2. Dyslexia is often diagnosed late. SLPs work with kids from a young age.
Children with dyslexia are often diagnosed at or after third grade, when systematic intervention places children at a disadvantage as their peers are focusing less on phonics and more on reading comprehension (Shaywitz, 2020, p. 30). Research has shown that children with dyslexia can be diagnosed as early as kindergarten, and early intervention can begin as early as preschool. Therefore, if you have a family history of dyslexia, or if you are beginning to see signs of dyslexia in your child (late-talking, speech sound difficulties, trouble with phonological awareness skills, etc), you may want to seek out intervention as soon as possible. That’s where SLPs come in.
SLPs work with every age group and can support people at every level. For example, if your child is already being seen by an SLP for a lisp, and their teacher calls to let you know about phonemic awareness difficulties in the classroom, you can ask your SLP to target the lisp and the phonemic awareness issue. There may be barriers such as insurance coverage or whether your child is being seen in a public school/private clinic setting; however, these may be overcome. Rather than shying away from bringing up reading concerns with an SLP, be brave and ask them what they know about literacy assessment and intervention. (You can even lead them here to the American Speech-Language Hearing Association’s Position Statement on Reading and Writing https://www.asha.org/policy/ps2001-00104/) If your child is nearing an evaluation, you can specifically request that the SLP assess phonemic and phonological awareness and thus provide clarity of where they stand in relation to their peers.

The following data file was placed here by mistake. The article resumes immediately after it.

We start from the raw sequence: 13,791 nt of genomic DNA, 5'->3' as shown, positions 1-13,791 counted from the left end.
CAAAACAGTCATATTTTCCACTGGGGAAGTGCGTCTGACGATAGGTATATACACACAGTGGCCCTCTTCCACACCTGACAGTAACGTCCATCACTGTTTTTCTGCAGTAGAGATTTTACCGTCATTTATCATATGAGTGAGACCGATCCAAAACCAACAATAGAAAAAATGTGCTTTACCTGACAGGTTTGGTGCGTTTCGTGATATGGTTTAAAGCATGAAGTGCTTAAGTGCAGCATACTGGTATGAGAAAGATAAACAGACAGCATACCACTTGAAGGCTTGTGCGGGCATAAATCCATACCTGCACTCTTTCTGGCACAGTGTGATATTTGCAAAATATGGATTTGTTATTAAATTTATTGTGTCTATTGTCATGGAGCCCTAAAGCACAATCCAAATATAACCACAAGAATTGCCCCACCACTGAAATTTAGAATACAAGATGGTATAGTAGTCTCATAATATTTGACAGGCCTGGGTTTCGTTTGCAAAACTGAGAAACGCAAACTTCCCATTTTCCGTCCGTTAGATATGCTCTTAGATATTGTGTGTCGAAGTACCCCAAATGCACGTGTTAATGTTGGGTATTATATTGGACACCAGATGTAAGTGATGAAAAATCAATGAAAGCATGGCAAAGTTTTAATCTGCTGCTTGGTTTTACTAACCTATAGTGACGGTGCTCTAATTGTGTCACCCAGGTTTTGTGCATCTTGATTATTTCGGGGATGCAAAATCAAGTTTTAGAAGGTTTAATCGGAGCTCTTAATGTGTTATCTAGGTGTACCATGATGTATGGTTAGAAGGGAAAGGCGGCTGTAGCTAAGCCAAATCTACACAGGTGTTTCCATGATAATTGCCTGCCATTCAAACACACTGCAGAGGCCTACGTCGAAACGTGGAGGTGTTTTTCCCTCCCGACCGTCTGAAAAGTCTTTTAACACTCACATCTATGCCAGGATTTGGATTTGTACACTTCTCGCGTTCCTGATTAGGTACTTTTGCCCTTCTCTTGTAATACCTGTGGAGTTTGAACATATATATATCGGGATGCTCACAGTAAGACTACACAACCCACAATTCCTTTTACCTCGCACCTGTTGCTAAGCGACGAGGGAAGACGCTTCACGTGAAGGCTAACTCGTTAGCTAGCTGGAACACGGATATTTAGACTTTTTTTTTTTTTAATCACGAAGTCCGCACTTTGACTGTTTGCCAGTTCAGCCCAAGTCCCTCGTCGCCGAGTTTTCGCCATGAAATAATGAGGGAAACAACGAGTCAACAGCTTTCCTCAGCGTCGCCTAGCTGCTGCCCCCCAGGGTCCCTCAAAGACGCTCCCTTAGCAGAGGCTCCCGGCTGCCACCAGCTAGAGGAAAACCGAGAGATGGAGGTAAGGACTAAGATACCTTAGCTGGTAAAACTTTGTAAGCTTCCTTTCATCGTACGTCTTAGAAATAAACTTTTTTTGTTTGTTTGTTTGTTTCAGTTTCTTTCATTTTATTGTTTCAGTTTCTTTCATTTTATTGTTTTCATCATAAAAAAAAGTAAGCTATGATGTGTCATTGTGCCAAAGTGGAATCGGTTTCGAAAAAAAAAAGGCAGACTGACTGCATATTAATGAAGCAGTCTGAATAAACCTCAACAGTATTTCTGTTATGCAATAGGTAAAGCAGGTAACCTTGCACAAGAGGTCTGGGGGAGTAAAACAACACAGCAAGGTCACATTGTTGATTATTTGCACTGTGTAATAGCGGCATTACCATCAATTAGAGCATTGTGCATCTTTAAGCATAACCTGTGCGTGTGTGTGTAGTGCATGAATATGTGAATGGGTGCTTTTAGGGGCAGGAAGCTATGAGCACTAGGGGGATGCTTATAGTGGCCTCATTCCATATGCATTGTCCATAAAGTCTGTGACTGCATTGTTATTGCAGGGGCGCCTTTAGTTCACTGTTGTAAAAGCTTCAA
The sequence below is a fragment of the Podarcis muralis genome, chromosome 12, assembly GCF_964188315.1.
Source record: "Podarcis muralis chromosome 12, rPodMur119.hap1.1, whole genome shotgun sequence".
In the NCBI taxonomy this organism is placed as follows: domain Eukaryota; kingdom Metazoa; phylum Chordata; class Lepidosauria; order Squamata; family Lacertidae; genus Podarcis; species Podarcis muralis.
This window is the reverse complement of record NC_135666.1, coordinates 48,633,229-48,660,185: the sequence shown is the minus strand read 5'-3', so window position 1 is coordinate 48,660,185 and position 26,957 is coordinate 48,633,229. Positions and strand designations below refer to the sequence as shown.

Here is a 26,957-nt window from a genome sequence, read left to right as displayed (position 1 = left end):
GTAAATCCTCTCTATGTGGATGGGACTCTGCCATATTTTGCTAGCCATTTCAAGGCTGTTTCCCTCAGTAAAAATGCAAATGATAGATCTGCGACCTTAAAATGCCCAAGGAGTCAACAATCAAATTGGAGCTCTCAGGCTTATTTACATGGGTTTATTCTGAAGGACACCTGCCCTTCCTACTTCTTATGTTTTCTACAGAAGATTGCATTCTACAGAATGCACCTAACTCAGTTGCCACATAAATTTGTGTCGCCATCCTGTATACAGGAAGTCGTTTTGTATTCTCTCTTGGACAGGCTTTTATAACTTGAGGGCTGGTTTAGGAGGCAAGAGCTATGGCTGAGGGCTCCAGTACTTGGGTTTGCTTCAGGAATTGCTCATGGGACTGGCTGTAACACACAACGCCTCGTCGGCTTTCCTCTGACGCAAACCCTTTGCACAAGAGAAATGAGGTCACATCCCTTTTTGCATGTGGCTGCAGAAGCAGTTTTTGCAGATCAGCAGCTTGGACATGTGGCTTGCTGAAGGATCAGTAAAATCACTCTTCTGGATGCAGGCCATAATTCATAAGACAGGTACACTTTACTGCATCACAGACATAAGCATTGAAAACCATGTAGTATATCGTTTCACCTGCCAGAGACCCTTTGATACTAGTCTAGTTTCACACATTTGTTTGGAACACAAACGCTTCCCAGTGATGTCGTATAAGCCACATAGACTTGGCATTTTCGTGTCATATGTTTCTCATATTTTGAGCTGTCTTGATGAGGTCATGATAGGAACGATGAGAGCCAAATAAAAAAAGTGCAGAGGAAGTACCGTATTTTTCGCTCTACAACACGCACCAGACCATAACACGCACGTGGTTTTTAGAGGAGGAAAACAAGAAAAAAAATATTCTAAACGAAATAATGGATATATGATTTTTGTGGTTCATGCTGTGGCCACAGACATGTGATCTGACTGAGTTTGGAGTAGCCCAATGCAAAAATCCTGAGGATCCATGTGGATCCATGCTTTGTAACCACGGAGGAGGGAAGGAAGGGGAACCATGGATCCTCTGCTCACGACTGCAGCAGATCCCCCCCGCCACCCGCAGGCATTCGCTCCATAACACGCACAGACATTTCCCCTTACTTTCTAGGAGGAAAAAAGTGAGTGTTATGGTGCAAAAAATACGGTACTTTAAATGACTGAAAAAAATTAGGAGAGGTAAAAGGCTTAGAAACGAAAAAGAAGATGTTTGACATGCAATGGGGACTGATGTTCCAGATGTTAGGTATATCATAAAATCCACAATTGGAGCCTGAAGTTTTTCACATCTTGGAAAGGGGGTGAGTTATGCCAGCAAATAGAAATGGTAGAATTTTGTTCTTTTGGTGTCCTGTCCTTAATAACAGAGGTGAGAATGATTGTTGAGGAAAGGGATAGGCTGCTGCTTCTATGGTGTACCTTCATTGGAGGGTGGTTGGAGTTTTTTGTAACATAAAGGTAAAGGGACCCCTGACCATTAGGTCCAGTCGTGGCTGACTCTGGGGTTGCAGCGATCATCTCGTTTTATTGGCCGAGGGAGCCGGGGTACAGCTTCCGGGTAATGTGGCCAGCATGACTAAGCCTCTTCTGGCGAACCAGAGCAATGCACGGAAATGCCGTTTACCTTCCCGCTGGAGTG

3. Children with dyslexia often struggle with other areas of language and reading. SLPs can identify specific areas of need during assessment.
As mentioned previously, SLPs see reading through a language-based perspective. If a child is working with an SLP on a reading passage, the SLP may target decoding (word-reading) during one session, but may find time to target comprehension at another session. Similarly, the SLP could take the same passage and find ways to target vocabulary, summarizing, and more. During an evaluation, an SLP can use different assessment tools to assess reading comprehension, decoding, language comprehension, etc.
Written and spoken language are inextricably connected. SLPs can help you see your child’s strengths and areas of need through a thorough assessment. Some children with dyslexia have co-occurring disorders such as developmental language disorder, or more commonly known as language impairment, and others may have subclinical deficits which may not warrant a diagnosis, but require further monitoring. As such, SLPs are trained to support children with only dyslexia and those with dyslexia and other co-occurring disorders.
American Speech-Language-Hearing Association. (2001, January 1). Roles and responsibilities of speech-language pathologists with respect to reading and writing in children and adolescents. American Speech-Language-Hearing Association. https://www.asha.org/policy/ps2001-00104/.
Definition of dyslexia. International Dyslexia Association. (2018, July 16). https://dyslexiaida.org/definition-of-dyslexia/.
Shaywitz, S. E., & Shaywitz, J. (2020). Overcoming dyslexia (p. 27-30). Alfred A. Knopf.